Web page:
Today (May 31) in London History – the British Bastille

May 31st, 1929 was the end of the workhouse – this Today in London History podcast tells the tale.


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London Walks here with your daily London fix.

Storytime. History time.


May 31st, 1929.

It’s been described as a micro bungee jumping feeling. Bungee jumping but for a very short distance. The feeling you get when you go over a bump in a road and your stomach caroms up or down – I’m not sure which, but it sure feels weird.

The ride we’ve been on the last few years in Blighty – if you want to ascribe to it a physical sensation, that’s the one that comes to mind. And maybe it’s not just here, maybe it’s pretty much everywhere. Everywhere all the time. Certainly it must have felt that way in 1929.

That’s our year for this podcast. Our date is May 31st. But before we hit that particular speed bump let’s just for a minute try and get a feel for where people that year had been – and where they were going. Though they didn’t know they were going there. Obviously up ahead – October 24th – was the Wall Street stock market crash and here comes the depression. And earlier in the year – yes, February 14 – there was the St Valentine’s Day Massacre in Chicago. Al Capone eliminating some of his rivals. And you’ve got that razor gang in Sidney fighting the Battle of Blood Alley. And you’ve got Mussolini and Stalin tightening their grip on their countries. Stalin exiling Trotsky to Mexico. Some of the stuff that was happening brings to mind Yeats’ great lines in The Second Coming, “Things fall apart; the centre cannot hold; Mere anarchy is loosed upon the world; The blood-dimmed tide is loosed…The best lack all conviction, while the worst are full of passionate intensity…what rough beast, its hour come round at last, Slouches towards Bethlehem to be born?

It must have felt as though things were hurtling out of control. But what was it that was trying to be born? Was it a Rosemary’s baby? Or something altogether different? Things that happened in 1929 that were reassuring, that said “what’s coming is going to be all right.” There was a 13-year-old genius violinist named Yehudi Menuhin who played his first public concert in 1929. That was at the Albert Hall. Mother Teresa began her work in India in 1929. The Belgian comic book hero TinTin arrived in 1929. As did Popeye. As did the Academy Awards. As did colour television. As did the Kellog-Briand Pact – it renounced war as an instrument of foreign policy. And the Judicial Committee of the Privy Council in the United Kingdom announced that women are persons.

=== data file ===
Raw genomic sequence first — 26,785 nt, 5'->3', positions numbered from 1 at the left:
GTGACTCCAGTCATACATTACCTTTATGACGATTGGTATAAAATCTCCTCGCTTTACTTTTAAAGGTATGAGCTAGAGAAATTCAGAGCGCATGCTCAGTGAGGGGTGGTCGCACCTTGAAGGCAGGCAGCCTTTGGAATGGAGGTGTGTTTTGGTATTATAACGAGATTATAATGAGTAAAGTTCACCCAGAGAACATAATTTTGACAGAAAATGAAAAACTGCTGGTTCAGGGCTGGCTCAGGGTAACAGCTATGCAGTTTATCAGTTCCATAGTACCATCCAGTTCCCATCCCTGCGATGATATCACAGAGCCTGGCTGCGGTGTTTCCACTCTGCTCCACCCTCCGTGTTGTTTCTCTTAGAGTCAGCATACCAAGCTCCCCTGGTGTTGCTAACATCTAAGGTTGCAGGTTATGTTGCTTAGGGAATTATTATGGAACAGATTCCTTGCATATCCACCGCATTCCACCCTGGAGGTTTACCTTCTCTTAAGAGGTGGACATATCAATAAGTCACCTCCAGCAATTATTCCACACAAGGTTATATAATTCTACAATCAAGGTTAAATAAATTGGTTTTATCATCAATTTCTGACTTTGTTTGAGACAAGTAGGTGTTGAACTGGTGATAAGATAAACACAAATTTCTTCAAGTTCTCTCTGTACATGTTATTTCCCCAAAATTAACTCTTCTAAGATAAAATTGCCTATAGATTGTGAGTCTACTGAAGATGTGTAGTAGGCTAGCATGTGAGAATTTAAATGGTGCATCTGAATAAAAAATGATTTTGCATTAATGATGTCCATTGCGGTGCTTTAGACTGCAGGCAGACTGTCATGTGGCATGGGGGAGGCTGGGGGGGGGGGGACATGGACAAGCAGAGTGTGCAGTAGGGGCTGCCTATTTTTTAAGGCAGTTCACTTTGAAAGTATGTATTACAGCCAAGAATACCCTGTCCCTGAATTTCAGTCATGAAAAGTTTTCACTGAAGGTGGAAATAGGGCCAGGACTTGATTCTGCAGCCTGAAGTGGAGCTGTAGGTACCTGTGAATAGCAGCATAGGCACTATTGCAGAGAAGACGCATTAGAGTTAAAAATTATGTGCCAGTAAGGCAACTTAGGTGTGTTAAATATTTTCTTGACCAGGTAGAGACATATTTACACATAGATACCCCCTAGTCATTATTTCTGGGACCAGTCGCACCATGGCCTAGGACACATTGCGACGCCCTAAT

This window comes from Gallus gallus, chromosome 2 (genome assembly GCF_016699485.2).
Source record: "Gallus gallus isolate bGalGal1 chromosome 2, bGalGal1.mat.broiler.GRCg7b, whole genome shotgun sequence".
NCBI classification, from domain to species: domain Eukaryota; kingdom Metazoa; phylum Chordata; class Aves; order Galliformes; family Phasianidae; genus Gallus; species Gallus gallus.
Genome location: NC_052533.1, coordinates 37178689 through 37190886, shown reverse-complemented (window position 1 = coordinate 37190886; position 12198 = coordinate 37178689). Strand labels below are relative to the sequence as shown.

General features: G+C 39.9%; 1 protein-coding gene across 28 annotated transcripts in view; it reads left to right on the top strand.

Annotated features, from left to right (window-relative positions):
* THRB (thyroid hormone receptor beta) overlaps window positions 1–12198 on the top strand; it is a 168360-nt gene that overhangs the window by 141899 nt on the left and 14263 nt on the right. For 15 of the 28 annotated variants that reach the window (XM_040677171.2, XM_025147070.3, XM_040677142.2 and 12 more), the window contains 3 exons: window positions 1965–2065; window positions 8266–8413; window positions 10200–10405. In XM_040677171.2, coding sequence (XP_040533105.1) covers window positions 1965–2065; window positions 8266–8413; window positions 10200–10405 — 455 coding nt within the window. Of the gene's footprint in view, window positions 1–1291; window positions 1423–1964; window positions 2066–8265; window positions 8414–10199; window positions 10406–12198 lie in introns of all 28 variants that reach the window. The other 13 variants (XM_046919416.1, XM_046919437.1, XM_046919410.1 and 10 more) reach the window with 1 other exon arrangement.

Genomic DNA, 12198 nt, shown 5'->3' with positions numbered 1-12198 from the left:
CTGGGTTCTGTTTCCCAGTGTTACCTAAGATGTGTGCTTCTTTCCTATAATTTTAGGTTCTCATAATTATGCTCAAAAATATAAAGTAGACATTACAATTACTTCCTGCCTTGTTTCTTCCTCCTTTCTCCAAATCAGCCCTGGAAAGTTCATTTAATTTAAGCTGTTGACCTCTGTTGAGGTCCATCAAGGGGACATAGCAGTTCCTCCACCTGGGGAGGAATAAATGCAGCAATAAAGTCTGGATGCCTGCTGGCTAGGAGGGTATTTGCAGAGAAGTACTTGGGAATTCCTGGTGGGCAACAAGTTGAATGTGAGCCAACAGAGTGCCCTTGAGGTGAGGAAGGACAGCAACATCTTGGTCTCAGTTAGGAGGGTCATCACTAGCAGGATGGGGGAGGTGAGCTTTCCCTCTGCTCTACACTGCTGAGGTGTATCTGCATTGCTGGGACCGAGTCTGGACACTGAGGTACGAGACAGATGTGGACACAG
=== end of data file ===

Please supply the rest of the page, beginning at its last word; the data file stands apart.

And the Museum of Modern Art opened in New York. And Bingo burst on the scene. It was a Bungee jump of a year. It can only have been giddy for those who lived through it. There was a general election on this day, May 31st. It was called the “flapper election” because it was the first in which women aged 21-29 had the right to vote. It returned a hung parliament. 

And then we come to the American singer and dancer Paul Robeson, arguably the most gifted entertainer of the 20th century. He appeared in Jerome Kern’s Show Boat in London and introduced ‘Ol Man River’ to British audiences. It was a huge success, he was a huge success. Audiences loved him. And then – the bump in the road – he was invited to a party in his honour in at the Savoy Hotel. He was refused entry to the Savoy Grill because he was a person of colour.

“Was it a rough beast – or was it something else – that was coming their way, its hour come round at last. A better world trying to be born. Or something really foul and evil trying to hold it back?